Saturday, February 28, 2009

Two kidney

Trevor and Dea all geared up for the great kidney swap

The transplant was a success. Two very close people in my life underwent what I consider a marvel of modern medicine. Trevor graciously donated one of his kidneys to Dea this past week. Dea is still on the road to recovery as her body gets pumped with anti-rejection drugs and bashed with needles to ensure that her body accepts the kidney. Everything looks good at the moment and Dea will once again be able to live a normal, dialysis-free life thanks to the generostiy of Trevor.

Dea has facilitated many of my trips over the past couple of years by shuttling cars and offering pick-ups at remote trailheads. Now that her schedule will no longer be controlled by tri-weekly dialysis sessions she will be able to take part in excursions that span more than a 2-day time frame. This will definitely be a new sense of freedom for Dea.

Post surgery coffee. Dea and Trevor are both recovering at the Mayo Clinic in Minnestota.

Hats off to Trevor. His generosity to pass on one of his organs to Dea in order to improve the quality of her life is a gift of insurmountable proportions. Its difficult to express the happiness I have for Dea and the sincere gratitude I feel towards Trevor.

Sunday, February 22, 2009

Prusik Up

Christie dangles from a glacial ice bridge

Ice, snow and sunshine - this was the world we found ourselves surrounded by over the weekend. Three of us ventured southward to the Castner Glacier in the Alaska Range to refresh and brush up on some safe glacial traveling skills. Near the tongue of the glacier is a playground of crevasses and ice walls that can be easily and safely accessed.

Skiing up to the terminus of the Castner Glacier.

Christie and Brian scope out the surrounding mountains of ice.

We found what looked like a suitable spot to simulate a crevasse rescue. A small ice bridge that we could easily access from below as well as above. Christie probes her way across the bridge to verify that it was safe.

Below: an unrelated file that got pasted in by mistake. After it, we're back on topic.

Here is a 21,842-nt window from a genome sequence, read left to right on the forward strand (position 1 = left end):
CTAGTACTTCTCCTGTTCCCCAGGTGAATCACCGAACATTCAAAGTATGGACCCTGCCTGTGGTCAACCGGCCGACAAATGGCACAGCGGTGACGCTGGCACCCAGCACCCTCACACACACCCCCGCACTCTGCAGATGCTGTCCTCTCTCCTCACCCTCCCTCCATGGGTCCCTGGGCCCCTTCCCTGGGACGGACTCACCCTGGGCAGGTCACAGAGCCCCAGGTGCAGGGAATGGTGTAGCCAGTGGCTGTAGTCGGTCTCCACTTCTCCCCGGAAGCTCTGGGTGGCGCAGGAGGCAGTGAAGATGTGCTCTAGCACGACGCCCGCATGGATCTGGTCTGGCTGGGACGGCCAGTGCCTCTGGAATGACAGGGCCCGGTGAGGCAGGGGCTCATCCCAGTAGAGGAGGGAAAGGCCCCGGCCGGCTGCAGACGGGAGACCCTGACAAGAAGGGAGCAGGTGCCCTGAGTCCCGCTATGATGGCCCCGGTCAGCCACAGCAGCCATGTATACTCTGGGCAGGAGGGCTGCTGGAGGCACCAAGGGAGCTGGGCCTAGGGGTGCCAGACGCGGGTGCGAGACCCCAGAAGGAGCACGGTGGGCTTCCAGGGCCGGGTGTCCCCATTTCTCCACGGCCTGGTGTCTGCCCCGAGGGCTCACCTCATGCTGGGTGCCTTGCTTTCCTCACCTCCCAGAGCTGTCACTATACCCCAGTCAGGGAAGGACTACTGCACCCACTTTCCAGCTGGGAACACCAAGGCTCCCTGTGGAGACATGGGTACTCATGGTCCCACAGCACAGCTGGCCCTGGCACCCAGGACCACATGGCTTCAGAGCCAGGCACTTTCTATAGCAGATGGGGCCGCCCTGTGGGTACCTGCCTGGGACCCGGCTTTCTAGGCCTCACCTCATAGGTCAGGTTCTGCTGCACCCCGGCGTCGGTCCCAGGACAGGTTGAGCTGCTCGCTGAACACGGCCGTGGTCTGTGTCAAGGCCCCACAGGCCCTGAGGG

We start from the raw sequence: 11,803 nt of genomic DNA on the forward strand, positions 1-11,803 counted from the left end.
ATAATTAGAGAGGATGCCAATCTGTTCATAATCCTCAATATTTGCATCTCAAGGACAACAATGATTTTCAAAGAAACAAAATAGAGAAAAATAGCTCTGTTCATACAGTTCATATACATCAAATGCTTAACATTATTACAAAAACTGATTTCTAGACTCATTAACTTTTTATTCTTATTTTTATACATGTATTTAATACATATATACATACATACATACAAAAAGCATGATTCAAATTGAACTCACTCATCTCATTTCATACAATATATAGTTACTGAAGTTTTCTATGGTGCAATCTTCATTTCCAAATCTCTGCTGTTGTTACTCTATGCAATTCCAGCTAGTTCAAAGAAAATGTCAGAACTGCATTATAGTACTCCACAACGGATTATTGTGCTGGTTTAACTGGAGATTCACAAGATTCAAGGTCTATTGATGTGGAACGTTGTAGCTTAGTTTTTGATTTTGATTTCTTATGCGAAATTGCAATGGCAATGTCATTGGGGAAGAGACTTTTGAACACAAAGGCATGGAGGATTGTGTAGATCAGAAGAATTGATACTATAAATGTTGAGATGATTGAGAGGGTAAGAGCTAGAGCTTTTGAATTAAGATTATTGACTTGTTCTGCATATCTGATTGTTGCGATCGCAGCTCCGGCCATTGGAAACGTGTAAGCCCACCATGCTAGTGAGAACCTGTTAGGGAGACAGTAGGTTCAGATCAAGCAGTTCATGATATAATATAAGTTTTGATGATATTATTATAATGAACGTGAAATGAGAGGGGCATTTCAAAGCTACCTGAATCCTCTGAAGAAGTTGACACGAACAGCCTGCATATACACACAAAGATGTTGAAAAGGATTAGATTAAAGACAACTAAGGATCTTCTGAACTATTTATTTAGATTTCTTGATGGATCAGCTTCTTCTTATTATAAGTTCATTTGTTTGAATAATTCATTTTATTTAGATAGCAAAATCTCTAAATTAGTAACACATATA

Setting anchors on the ice bridge.

The dead man anchor will be buried and held in place by a couple feet of compacted snow.

Augering an ice screw into the glacial ice. This will be the second anchor to hold our load.

Testing out the combined strength of the anchors.

Gazing up at the ice bridge from below.

Brian prusik's his way up the rope.

Our site selection was not ideal because we were unable to easily prusik up over the lip of angled ice. But this is probably more realistic of what would be encountered during a real crevasse rescue situation.

Monday, February 16, 2009

Winter H2O

Overflow on Fossil Creek sloshes over my skis.

It seems inevitable that during at least a few ski trips I will have to deal with liquid H2O. This year has been no exception even though much of the winter has been quite cold. Overflow is common on many creeks in the interior as water under pressure flowing beneath the ice surface is squeezed skyward up through cracks. As the water reaches the surface it typically spreads out laterally across the channel. The most dreaded situation is where water collects under the surrounding snow pack and is insulated from the cold air above. An unsuspecting traveler can cross a pristine surface of snow and without warning immediately drop into water hidden just out of view.

Here is a spot that was difficult to negotiate without metal edged skis. I decided to walk just along the edge of the angled ice where there was a bit more traction but making sure to avoid the adjacent snow pack where liquid water might be lingering. Kaplunk!!!-- the crust collapsed and I found myself in an icy water slurry up to my knees. No surprise - I knew I was flirting with a soaking. I was too lazy to put cat track spikes over my soles and walk across the ice.

Water and below freezing temperatures are an unfortunate combination. My saturated boot and pant leg immediately froze-up when they came in contact with the cold air. So I quickly chiseled the ice out, clamped my skis back on, and daintily maneuvered myself across the ice.

Another stretch of overflow or glare ice. This was much easier to negotiate because it was solid with a few windblown patches of snow to ski between. On metal edged skis this is easy travel.

Jeff has similar issues to contend with while traveling over ice and through water: crashing, breaking through the ice surface, and ice build-up on his wheels.

On this trip Jeff's bigger frustration was patiently waiting for a portion of trail that was firm enough to ride.

Some sheep wandering around the hillside were a nice distraction from all the wrestling I did to remove ice from my boots.

My lone ski tracks coming down from Cache Mountain divide.